WordPress can and does fail, but it is better to take proactive steps before avoiding its collapse, loss of information, consumer data theft, or worse.
Suppose WordPress extensibility restricts the full potential of individual feature-rich pages. In that case, there might be other solutions that can satisfy the need for speed, extensibility, protection, and other features that an out-of-the-box WordPress build does not have, not without its costs. There are a few steps that you can consider whenever WordPress fails:
Secure Your Site
You can secure a WordPress website by simply putting it on the right server and including an SSL certificate. It involves periodically ensuring the site’s theme, plugins, and code are not exposed to inappropriate insertions of features, insertions of backlinks, high-jacking data, or direct destruction of the site.
Update and Remove Plugins
Some of the hosts include services that monitor bad-actor plugins and lack of core WordPress updates, which can be areas of weakness that hackers are more easily able to exploit. It is essential to perform plugin monitoring and updates to ensure that they meet quality guidelines.
It would help if you consider a few things before implementing any update:
- If the plugin does not provide marketing value to the website, then no need to install it.
- Ensure that an active developer regularly updates the plugin.
- Consider positive reviews about the plugin.
- Does the desired plugin play well with other plugins?
- Is there a replacement that is better and even more secure?
In the updates of each of these, caution should be exercised simultaneously as an update of one can appear to disrupt the other’s efficacy.
Implement Proper Redundancy Protocols
Another essential thing to consider is to host the site correctly. When a site is hosted correctly, redundant backup points will help provide your WordPress site with a generous insurance policy against any code insertions, hacks, or other issues.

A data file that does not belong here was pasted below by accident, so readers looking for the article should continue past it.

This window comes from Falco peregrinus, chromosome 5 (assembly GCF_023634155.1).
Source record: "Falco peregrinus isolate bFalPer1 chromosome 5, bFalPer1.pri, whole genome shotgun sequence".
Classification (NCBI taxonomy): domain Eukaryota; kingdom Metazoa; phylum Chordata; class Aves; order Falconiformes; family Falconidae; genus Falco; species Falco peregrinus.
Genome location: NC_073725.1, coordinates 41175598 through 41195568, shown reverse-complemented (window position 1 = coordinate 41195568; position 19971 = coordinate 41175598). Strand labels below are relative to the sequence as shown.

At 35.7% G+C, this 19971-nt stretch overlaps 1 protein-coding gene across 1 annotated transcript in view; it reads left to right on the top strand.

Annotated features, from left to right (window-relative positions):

Daily backup points, including the option for backup and revert to the previous version, can also be beneficial, especially in a website attack or disaster. However, backup capabilities and protocols are the safest options for a server in the hacker issue, but they don’t completely solve the WordPress architecture’s inherent problems.
Speed Is Paramount
It is important to remember that site speed is not intended to increase search engine load times but is a fundamental feature of web usability and user experience when addressing site speed.
Websites that offer slow loading can result in a bad experience. Google and other search engines want to make sure that they provide consumers with the best experience. Site pace is an enormous part of the user experience.
However, depending on your WordPress site’s complexity and the sheer volume of your content, switching to a static site generator like Gatsby can require a great deal of feedback from your design and software development team.
While all of the above can seem to make WordPress look like the scum of the world of CMS, the fact remains that WordPress still keeps the group of developers hostage by a landslide. The universality has built an ecosystem of designers and developers who are dedicated to the success of WordPress.
WordPress Alternatives to Consider
It’s not just about stopping an unforeseen WordPress failure or repairing it. The need to give consumers the best possible experience is more critical and often paramount. WordPress can fail at security, and at site speed, it can fail.
Moreover, Joomla, Drupal, Squarespace, and Webflow, to name only a few, are known numbers that can serve as alternatives to WordPress.
Plugins and WSYWIG developers will better suit your situation and feature needs that make life simpler and sometimes less expensive for the website’s neophyte. But when it comes to speed and security, there are definite workarounds and alternatives to WordPress failure.